The classic design looks great on nearly every body type. Willowy women look sleek and slender. We curvy girls look dynamite in the dress that skims our shape and pulls together our well blessed chests.

The dress requires little maintenance, and can be untied in a jiffy on occasions that require quick undressing. It goes from day to night beautifully and is the perfect canvas to style with jewelry, jackets and jaunty scarves.

The wrap dress is a symbol of liberation and opportunity and beloved by women everywhere.

I wore a new wrap dress today, quite coincidentally (Banana Republic always has amazing wrap dresses and right now many are on sale), and was greeted with a compliment from a colleague first thing this morning. The props more appropriately belong to the dress than me; it is a great form that makes me feel like a million bucks.

Modern fashion dynamics typically don’t involve chainmaille or breast plates made of steel, but we women sometimes still encounter situations that require suiting up for battle.

Thank goodness for DVF.

Five Minutes To Lend A Hand

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Ever struggle with burn out?

It’s the sensation you feel when your soul is exhausted. Just like a sore body after running a marathon, your emotional self can run out of gas when you feel like you have nothing left to give.

Burn out almost snuffed out my sparkle two years ago. My volunteering had hit a fever pitch just as I was training to run three half marathons and had embarked on more demanding work duties. My body ached, my spirit was defeated. I felt dull and weak, with no fire inside to keep me going.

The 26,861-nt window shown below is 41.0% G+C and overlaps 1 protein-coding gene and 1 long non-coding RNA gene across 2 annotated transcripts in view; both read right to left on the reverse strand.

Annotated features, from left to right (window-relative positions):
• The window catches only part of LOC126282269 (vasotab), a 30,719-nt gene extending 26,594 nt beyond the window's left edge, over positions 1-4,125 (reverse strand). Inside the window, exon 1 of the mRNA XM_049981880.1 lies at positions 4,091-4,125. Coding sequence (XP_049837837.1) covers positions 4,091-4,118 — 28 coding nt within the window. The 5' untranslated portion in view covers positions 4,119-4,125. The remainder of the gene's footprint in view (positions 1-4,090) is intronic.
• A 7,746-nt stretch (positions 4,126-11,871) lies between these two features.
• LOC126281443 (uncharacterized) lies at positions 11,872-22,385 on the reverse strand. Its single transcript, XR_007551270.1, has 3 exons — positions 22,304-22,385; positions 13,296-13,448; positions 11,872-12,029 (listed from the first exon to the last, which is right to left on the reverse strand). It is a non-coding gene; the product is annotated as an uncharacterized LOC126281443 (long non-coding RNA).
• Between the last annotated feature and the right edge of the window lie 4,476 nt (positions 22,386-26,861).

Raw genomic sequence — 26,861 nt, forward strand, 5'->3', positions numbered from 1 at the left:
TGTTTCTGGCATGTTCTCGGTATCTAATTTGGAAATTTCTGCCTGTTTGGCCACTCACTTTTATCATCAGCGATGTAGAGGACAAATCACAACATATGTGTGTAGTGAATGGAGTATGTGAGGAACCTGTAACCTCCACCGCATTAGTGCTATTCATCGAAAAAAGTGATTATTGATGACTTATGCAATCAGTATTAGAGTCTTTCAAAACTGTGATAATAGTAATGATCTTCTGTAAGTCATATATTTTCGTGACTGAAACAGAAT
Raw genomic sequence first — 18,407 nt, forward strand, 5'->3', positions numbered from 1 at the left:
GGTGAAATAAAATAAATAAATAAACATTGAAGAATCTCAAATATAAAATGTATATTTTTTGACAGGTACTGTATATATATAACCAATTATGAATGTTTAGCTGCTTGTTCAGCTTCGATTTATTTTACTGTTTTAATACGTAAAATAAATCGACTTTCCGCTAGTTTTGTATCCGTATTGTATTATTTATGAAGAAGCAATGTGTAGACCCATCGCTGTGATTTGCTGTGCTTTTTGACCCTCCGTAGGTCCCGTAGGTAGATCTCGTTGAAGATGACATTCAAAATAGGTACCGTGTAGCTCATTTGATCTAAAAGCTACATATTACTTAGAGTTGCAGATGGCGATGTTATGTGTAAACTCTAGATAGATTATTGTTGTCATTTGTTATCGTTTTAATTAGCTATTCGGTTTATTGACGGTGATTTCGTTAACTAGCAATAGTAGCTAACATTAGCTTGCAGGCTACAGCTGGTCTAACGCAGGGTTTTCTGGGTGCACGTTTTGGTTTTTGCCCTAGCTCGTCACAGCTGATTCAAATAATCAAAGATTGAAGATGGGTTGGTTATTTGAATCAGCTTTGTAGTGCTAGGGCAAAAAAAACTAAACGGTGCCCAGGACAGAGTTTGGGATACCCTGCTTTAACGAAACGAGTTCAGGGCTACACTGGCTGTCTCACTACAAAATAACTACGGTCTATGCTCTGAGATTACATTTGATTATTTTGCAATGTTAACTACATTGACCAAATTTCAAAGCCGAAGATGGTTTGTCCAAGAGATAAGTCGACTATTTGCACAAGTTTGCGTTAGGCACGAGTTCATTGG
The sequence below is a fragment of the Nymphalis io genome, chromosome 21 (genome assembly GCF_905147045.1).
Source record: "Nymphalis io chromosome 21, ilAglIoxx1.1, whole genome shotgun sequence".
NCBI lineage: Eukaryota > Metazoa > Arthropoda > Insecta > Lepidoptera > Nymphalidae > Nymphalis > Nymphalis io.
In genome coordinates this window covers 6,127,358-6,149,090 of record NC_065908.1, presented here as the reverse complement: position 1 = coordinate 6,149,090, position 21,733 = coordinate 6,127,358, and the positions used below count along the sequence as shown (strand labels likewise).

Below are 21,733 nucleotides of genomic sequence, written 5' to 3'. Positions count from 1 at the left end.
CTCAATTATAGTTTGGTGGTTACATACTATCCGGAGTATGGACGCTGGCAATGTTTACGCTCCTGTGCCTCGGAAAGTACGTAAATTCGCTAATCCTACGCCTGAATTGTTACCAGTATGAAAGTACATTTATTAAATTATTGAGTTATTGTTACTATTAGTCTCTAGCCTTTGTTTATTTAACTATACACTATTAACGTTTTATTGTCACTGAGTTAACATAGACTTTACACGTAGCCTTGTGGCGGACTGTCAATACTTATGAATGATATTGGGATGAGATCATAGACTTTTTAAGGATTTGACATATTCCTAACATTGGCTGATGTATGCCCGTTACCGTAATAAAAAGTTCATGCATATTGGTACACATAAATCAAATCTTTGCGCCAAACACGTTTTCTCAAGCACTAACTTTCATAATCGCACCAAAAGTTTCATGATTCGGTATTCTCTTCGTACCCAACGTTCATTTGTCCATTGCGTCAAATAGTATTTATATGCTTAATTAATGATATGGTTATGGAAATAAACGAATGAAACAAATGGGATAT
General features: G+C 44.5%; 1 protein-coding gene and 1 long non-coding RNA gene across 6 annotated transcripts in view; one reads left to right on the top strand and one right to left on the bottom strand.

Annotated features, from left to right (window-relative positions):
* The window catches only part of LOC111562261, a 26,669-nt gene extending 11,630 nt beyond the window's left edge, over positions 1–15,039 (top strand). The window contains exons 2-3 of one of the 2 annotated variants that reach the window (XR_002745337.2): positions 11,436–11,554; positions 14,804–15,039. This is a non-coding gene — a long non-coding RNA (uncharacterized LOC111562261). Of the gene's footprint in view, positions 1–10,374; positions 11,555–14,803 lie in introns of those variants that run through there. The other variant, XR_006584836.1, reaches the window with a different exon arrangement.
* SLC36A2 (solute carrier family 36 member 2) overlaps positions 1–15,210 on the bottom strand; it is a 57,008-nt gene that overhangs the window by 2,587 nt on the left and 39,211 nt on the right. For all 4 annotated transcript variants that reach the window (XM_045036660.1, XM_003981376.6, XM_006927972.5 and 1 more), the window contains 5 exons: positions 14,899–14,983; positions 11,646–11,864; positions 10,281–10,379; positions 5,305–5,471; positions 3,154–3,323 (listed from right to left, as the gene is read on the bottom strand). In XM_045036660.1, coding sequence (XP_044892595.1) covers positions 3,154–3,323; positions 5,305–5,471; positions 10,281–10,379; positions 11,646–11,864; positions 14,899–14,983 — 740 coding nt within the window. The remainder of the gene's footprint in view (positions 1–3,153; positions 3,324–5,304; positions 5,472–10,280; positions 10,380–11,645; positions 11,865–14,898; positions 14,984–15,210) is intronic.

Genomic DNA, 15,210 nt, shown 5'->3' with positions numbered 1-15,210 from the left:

I began to shut down.

So I made drastic changes.

I withdrew from all of my volunteering endeavors. By the end of it, I’d actually become a horrible volunteer because I wasn’t committed. My sweet spot is life balance, and I found myself with a career and service obligations that both wanted a little bit more than what I could give.

Any good young professional keeps a hearty social calendar, too, and mine had been full of events – obligations with loose ties to philanthropy or politics. I love a good gala – the fun dresses, the cocktails. But the chit-chat can leave me feeling a bit empty. It may be a surprise to some, but I am a textbook introvert; I’d rather spend quality time with a solid group of 10 people or so and dig in to conversations that probe a bit. It’s hard to do that when you’re trapped in ballroom with 300 of your closest friends.

So I started weeding out the “have to” events and committed to the “want to” events.

Stoking the coals. That’s what I did. I needed to find my fire.

Outsiders might surmise it looked like I was pushing people away, but rather, I was retreating to take care of myself. I guess it goes back to that introvert thing: I crave a little bit of downtime so I can ignite my light and shine a little bit when I’m with others.

I made a few changes and it led to a healthy harmony in my life: good professional efforts, short civic stints that don’t burden and offer meaning, and social engagements that keep me connected to people and causes I adore.

But I still find myself wanting to do a wee bit more.

Enter the Five Minute Favor.

Adam Grant touched on this concept at last year’s Bold Fusion event. The thought is that we can each afford five to 15 minutes to help someone – whether that be by making a connection, advocating for a cause, or otherwise doing something that is helpful but not burdensome.

adam_grant-1

Right now my career doesn’t allow me to devote a lot of time to a given cause, but I can rock a 15 minute favor like it’s my job. I love connecting two people who would benefit from each other. I can easily spend five minutes crafting a meaningful thank-you note to someone who has made an impact on my life in some way. I can meet with someone for a drink to brainstorm their next great idea.

I wish I could save the world.

I wish I could nurture a thousand, meaningful relationships.